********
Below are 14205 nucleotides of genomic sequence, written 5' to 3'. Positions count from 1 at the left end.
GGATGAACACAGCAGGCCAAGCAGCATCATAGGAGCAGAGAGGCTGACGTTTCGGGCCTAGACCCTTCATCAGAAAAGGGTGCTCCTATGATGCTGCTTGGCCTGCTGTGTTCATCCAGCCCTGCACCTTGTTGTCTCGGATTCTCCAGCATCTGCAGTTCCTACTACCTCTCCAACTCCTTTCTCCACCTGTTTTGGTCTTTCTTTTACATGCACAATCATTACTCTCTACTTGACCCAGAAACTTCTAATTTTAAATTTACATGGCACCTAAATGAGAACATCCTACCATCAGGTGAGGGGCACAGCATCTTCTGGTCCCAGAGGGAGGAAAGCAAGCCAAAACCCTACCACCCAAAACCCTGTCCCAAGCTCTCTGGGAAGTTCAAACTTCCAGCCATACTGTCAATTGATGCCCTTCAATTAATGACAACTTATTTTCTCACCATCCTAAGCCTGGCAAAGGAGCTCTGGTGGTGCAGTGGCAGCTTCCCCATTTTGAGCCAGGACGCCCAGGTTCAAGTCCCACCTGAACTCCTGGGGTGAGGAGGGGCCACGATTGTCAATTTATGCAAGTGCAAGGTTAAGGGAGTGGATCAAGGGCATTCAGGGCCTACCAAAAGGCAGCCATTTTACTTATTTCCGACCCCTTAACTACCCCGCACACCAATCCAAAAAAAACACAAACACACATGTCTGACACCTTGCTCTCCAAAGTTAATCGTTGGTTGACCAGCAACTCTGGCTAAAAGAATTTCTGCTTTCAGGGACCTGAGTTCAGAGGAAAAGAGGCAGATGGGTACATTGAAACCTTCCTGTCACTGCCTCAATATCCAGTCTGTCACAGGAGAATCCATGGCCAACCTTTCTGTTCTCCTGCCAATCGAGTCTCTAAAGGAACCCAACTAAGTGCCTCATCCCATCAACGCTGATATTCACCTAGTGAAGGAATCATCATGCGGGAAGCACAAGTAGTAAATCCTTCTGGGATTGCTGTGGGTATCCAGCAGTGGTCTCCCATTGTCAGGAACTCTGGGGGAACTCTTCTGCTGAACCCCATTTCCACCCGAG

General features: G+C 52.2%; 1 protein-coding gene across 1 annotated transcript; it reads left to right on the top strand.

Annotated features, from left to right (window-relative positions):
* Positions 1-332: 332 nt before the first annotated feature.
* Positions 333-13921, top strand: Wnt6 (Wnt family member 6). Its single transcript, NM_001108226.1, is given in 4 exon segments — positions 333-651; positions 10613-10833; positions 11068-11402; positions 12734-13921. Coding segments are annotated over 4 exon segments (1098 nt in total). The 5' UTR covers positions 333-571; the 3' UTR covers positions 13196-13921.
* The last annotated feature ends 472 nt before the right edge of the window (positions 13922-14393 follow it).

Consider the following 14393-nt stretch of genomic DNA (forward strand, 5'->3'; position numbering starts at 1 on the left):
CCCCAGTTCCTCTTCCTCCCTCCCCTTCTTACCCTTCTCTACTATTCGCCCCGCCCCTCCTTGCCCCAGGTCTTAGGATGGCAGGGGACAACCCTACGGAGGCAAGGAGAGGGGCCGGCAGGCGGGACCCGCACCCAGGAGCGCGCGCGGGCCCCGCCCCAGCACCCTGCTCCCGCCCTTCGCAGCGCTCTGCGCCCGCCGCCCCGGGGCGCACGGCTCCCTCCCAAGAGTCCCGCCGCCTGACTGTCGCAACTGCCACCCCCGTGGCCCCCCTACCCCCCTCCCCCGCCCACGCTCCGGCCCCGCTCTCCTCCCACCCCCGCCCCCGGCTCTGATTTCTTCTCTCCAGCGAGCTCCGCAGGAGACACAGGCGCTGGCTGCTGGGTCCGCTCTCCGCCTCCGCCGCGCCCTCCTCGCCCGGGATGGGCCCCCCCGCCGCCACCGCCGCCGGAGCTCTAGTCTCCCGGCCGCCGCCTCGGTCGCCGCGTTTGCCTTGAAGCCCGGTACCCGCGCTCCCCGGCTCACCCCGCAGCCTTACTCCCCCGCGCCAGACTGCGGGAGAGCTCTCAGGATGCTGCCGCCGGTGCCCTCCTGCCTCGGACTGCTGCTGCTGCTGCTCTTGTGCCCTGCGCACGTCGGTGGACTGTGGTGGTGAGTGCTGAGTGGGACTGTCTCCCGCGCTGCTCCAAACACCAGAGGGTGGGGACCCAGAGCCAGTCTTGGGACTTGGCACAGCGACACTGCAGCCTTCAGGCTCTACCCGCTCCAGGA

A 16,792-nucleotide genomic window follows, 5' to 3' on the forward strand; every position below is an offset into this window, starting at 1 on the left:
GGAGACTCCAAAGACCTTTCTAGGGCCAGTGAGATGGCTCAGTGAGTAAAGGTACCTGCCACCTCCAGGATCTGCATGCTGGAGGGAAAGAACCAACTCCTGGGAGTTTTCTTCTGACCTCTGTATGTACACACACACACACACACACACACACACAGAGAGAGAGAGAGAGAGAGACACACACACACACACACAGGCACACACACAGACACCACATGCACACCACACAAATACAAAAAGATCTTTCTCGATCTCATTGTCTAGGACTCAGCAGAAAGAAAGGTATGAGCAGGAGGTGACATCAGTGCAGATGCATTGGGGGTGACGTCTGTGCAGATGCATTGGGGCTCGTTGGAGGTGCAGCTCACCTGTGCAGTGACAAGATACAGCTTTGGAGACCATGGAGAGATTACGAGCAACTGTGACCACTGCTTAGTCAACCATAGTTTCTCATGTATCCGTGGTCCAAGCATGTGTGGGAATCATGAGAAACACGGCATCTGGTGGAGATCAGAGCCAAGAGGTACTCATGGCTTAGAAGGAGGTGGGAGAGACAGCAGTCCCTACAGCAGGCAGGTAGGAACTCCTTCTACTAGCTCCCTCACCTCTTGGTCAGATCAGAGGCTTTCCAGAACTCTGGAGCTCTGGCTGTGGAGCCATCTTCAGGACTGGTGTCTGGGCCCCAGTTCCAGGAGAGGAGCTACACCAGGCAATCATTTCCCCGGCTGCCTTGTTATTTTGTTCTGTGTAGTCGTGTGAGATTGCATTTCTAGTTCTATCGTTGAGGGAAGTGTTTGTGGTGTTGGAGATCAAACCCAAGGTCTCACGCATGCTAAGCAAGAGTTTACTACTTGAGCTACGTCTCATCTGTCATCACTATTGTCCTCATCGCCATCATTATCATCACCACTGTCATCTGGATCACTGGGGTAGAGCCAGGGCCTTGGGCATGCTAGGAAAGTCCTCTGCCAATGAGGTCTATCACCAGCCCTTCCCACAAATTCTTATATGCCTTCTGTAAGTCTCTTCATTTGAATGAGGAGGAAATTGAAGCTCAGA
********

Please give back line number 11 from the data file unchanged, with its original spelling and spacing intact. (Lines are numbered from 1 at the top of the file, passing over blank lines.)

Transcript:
GGAGACTCCAAAGACCTTTCTAGGGCCAGTGAGATGGCTCAGTGAGTAAAGGTACCTGCCACCTCCAGGATCTGCATGCTGGAGGGAAAGAACCAACTCCTGGGAGTTTTCTTCTGACCTCTGTATGTACACACACACACACACACACACACACACAGAGAGAGAGAGAGAGAGAGACACACACACACACACACAGGCACACACACAGACACCACATGCACACCACACAAATACAAAAAGATCTTTCTCGATCTCATTGTCTAGGACTCAGCAGAAAGAAAGGTATGAGCAGGAGGTGACATCAGTGCAGATGCATTGGGGGTGACGTCTGTGCAGATGCATTGGGGCTCGTTGGAGGTGCAGCTCACCTGTGCAGTGACAAGATACAGCTTTGGAGACCATGGAGAGATTACGAGCAACTGTGACCACTGCTTAGTCAACCATAGTTTCTCATGTATCCGTGGTCCAAGCATGTGTGGGAATCATGAGAAACACGGCATCTGGTGGAGATCAGAGCCAAGAGGTACTCATGGCTTAGAAGGAGGTGGGAGAGACAGCAGTCCCTACAGCAGGCAGGTAGGAACTCCTTCTACTAGCTCCCTCACCTCTTGGTCAGATCAGAGGCTTTCCAGAACTCTGGAGCTCTGGCTGTGGAGCCATCTTCAGGACTGGTGTCTGGGCCCCAGTTCCAGGAGAGGAGCTACACCAGGCAATCATTTCCCCGGCTGCCTTGTTATTTTGTTCTGTGTAGTCGTGTGAGATTGCATTTCTAGTTCTATCGTTGAGGGAAGTGTTTGTGGTGTTGGAGATCAAACCCAAGGTCTCACGCATGCTAAGCAAGAGTTTACTACTTGAGCTACGTCTCATCTGTCATCACTATTGTCCTCATCGCCATCATTATCATCACCACTGTCATCTGGATCACTGGGGTAGAGCCAGGGCCTTGGGCATGCTAGGAAAGTCCTCTGCCAATGAGGTCTATCACCAGCCCTTCCCACAAATTCTTATATGCCTTCTGTAAGTCTCTTCATTTGAATGAGGAGGAAATTGAAGCTCAGA